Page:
Learning Experiences to Improve Social-Emotional Development: An Age-by-Age Guide (Birth to 5)
Social-emotional development includes the capacity of a child to manage his emotions, understand the feelings of others and build relationships with people, both kids of their age and adults. It is a very important aspect of the life of a child.
The activities listed below are simple ways to boost your child’s social-emotional development from birth to age 5
Birth to 12 Months
You should be responsive to your baby’s needs to enable them to have a sense of comfort, safety, and trust. Continually send messages that signal that your baby is loved and cherished. That way, you demonstrate delight in them.
At their most difficult times, always be patient with your baby. You show them that they can trust and depend on you for their needs.
Always show your baby affection, and give them lots of hugs and kisses.
Set out routines for your baby to establish safety and confidence in them.
Within the first year of having your baby, create a secure attachment with them. Always let your kids know they are loved, and they can trust you to care for them and meet their needs.
12 Months to 24 Months
Shower praises on your kids when they are successful at something. Let them know you are proud of them for trying and not giving up.
Sometimes give your child some time to figure out a problem on their own to foster their independence.
Teach your child self-control and the act of sharing. You can play games to teach this.
Whenever your child gets upset or feels inconvenient waiting a turn, distract or redirect them, seeing as they can’t resolve conflict through talking yet.
Continue setting out routines for your child, giving them a sense of safety and security.
24 Months to 36 Months
Read emotional books to your child and engage them in conversation. Play with them to explore their feelings. Act out emotions using puppets and toys. Explain to your child that negative emotions are okay but should be expressed in healthy ways. You can teach them to draw an angry face with a crayon.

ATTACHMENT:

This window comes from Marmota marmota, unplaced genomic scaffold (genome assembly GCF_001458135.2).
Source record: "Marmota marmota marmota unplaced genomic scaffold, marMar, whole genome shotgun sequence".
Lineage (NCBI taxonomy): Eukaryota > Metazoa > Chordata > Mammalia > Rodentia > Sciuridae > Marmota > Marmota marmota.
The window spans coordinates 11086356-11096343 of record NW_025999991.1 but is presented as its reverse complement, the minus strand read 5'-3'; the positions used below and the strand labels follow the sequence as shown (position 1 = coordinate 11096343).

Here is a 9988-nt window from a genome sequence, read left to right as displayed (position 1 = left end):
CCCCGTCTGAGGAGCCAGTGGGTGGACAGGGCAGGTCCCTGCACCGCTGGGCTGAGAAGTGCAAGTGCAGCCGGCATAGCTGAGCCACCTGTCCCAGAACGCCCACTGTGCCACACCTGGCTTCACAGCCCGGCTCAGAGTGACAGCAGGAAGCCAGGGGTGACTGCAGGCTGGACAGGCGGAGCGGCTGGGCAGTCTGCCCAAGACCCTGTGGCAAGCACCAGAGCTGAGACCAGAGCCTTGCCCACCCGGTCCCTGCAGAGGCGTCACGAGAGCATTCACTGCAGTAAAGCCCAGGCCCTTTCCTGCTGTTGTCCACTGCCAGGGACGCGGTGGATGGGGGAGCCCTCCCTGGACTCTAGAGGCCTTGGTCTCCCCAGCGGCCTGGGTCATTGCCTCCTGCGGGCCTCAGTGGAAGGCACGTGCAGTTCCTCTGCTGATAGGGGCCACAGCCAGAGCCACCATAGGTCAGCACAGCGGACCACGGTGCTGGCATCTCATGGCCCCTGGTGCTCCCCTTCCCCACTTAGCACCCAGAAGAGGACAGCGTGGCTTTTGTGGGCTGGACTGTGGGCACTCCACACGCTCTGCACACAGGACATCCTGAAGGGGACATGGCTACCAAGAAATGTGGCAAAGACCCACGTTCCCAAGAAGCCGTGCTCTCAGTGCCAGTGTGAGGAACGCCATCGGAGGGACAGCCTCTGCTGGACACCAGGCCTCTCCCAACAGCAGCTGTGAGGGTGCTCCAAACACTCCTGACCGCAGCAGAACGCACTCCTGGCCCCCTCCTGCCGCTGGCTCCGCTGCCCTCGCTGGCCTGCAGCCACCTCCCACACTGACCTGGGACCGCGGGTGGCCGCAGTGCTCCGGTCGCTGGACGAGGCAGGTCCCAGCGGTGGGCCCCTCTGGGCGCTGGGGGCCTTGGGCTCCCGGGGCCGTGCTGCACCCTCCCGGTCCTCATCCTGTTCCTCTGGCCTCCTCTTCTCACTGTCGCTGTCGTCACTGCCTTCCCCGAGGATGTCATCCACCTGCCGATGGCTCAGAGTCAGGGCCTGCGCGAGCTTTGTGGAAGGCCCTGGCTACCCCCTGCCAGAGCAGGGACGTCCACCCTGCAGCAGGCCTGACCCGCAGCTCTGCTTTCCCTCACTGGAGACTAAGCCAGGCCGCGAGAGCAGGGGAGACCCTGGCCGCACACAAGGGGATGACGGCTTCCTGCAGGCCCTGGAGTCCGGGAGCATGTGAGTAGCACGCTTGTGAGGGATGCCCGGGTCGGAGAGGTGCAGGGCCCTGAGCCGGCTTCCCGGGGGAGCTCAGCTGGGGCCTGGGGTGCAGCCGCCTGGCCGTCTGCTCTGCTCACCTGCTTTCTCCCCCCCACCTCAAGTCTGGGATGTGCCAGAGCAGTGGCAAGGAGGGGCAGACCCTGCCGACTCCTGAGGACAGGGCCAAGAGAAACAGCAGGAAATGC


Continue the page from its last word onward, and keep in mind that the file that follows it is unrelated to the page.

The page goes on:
Teach your child empathy. An example is this; Lindsey looks sad because her mum just left. Let’s see if she wants to play with us. Let your child know their behavior can affect others. Acknowledge your child’s emotions and identify with them. If they’re waiting for their turn and feeling troubled, you can say, “I know you’re feeling frustrated because it’s not your turn yet, don’t worry. You’ll be called soon.”
Handle situations better when your child does anything wrong.
Set rules and express them in simple words your child can understand. Explain the need for those reasons and requests.
Don’t just praise outcomes, praise effort. Continue supporting your child’s developing skills.
4 Years to 5 Years
You should begin explaining the concept of personal space to your child.
Continue to teach my child empathy. Ask how you might feel in some scenarios.
Find new ways to strike conversations, attract someone’s attention, and handle other scenarios.
Have sit-downs with your child about their emotions and work out possible solutions when something goes wrong.
Expression is a big deal. Your child deserves the opportunity to express their emotions through art, singing, dancing, and acting.
Putting some of the items in this list can improve your child’s social-emotional, enabling them to manage emotions and interact well with others.